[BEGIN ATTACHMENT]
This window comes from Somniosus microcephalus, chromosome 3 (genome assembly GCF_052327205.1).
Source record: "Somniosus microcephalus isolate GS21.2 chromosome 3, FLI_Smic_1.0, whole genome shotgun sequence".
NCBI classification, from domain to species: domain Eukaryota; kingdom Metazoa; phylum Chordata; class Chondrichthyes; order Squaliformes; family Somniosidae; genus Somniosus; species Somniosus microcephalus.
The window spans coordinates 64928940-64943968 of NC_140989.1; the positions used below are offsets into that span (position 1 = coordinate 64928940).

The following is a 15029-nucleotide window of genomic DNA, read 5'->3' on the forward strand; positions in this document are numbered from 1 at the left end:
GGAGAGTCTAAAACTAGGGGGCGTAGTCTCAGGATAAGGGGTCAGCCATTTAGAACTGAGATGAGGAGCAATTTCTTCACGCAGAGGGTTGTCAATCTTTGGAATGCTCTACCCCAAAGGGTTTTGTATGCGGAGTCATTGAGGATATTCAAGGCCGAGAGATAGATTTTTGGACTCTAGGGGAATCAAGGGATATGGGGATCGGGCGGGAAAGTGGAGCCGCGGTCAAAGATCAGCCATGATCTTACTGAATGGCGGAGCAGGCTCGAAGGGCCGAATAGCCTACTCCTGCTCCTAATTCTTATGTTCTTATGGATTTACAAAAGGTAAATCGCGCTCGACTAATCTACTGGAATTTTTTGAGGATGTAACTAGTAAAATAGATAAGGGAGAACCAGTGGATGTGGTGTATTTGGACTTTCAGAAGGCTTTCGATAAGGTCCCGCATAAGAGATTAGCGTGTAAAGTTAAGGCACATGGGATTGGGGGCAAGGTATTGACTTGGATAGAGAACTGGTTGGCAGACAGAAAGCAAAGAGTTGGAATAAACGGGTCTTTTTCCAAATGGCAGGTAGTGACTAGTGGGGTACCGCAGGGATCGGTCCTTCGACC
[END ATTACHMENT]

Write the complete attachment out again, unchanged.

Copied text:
This window comes from Somniosus microcephalus, chromosome 3 (genome assembly GCF_052327205.1).
Source record: "Somniosus microcephalus isolate GS21.2 chromosome 3, FLI_Smic_1.0, whole genome shotgun sequence".
NCBI classification, from domain to species: domain Eukaryota; kingdom Metazoa; phylum Chordata; class Chondrichthyes; order Squaliformes; family Somniosidae; genus Somniosus; species Somniosus microcephalus.
The window spans coordinates 64928940-64943968 of NC_140989.1; the positions used below are offsets into that span (position 1 = coordinate 64928940).

The following is a 15029-nucleotide window of genomic DNA, read 5'->3' on the forward strand; positions in this document are numbered from 1 at the left end:
GGAGAGTCTAAAACTAGGGGGCGTAGTCTCAGGATAAGGGGTCAGCCATTTAGAACTGAGATGAGGAGCAATTTCTTCACGCAGAGGGTTGTCAATCTTTGGAATGCTCTACCCCAAAGGGTTTTGTATGCGGAGTCATTGAGGATATTCAAGGCCGAGAGATAGATTTTTGGACTCTAGGGGAATCAAGGGATATGGGGATCGGGCGGGAAAGTGGAGCCGCGGTCAAAGATCAGCCATGATCTTACTGAATGGCGGAGCAGGCTCGAAGGGCCGAATAGCCTACTCCTGCTCCTAATTCTTATGTTCTTATGGATTTACAAAAGGTAAATCGCGCTCGACTAATCTACTGGAATTTTTTGAGGATGTAACTAGTAAAATAGATAAGGGAGAACCAGTGGATGTGGTGTATTTGGACTTTCAGAAGGCTTTCGATAAGGTCCCGCATAAGAGATTAGCGTGTAAAGTTAAGGCACATGGGATTGGGGGCAAGGTATTGACTTGGATAGAGAACTGGTTGGCAGACAGAAAGCAAAGAGTTGGAATAAACGGGTCTTTTTCCAAATGGCAGGTAGTGACTAGTGGGGTACCGCAGGGATCGGTCCTTCGACC